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July 1970

Der Hirntod.

Arch Neurol. 1970;23(1):93-94. doi:10.1001/archneur.1970.00480250097018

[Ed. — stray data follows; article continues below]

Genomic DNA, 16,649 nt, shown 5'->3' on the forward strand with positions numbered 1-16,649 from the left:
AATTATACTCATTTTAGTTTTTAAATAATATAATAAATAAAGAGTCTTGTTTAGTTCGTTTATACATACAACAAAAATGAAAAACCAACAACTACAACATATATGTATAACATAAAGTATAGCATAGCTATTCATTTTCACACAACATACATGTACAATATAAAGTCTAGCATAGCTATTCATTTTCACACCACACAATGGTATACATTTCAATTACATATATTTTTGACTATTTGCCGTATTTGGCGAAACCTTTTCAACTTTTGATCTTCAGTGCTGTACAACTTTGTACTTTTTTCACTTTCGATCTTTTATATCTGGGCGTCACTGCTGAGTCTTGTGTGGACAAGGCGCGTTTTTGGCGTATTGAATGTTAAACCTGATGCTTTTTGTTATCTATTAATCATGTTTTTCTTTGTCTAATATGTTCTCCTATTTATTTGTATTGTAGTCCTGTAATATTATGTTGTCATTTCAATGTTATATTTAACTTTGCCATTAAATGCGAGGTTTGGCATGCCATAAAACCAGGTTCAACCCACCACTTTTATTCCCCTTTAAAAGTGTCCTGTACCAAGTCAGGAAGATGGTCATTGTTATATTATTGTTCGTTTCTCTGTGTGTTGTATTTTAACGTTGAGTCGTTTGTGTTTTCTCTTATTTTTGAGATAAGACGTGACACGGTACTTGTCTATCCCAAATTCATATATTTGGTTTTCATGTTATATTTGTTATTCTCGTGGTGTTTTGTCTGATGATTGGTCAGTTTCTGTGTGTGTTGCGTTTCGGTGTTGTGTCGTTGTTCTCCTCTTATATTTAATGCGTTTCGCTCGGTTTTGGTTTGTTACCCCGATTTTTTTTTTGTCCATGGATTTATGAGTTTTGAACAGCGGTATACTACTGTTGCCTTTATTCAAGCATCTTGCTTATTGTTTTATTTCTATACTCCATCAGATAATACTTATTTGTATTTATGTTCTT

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This is a disagreeable time for those who object to transplantations. They are branded as reactionaries who impede the progress of science, and other less flattering names are often mumbled behind their backs. Nevertheless, they are the very persons who are often asked to shoulder the responsibility of declaring potential donors dead. A useful "preowned" organ is fresh and still beating but once removed from its original site, there is no doubt about the fate of the donor. The difficulty of providing material for spare part surgery has led to cautious statements about signs of death by international organizations and to a number of symposia. The present volume reports the proceedings of a conference on cerebral death held in Bonn, West Germany, December 1968. It includes the usual basic science contributions on energy requirements of the brain and reviews ancillary methods now extensively used to help decide the presence of

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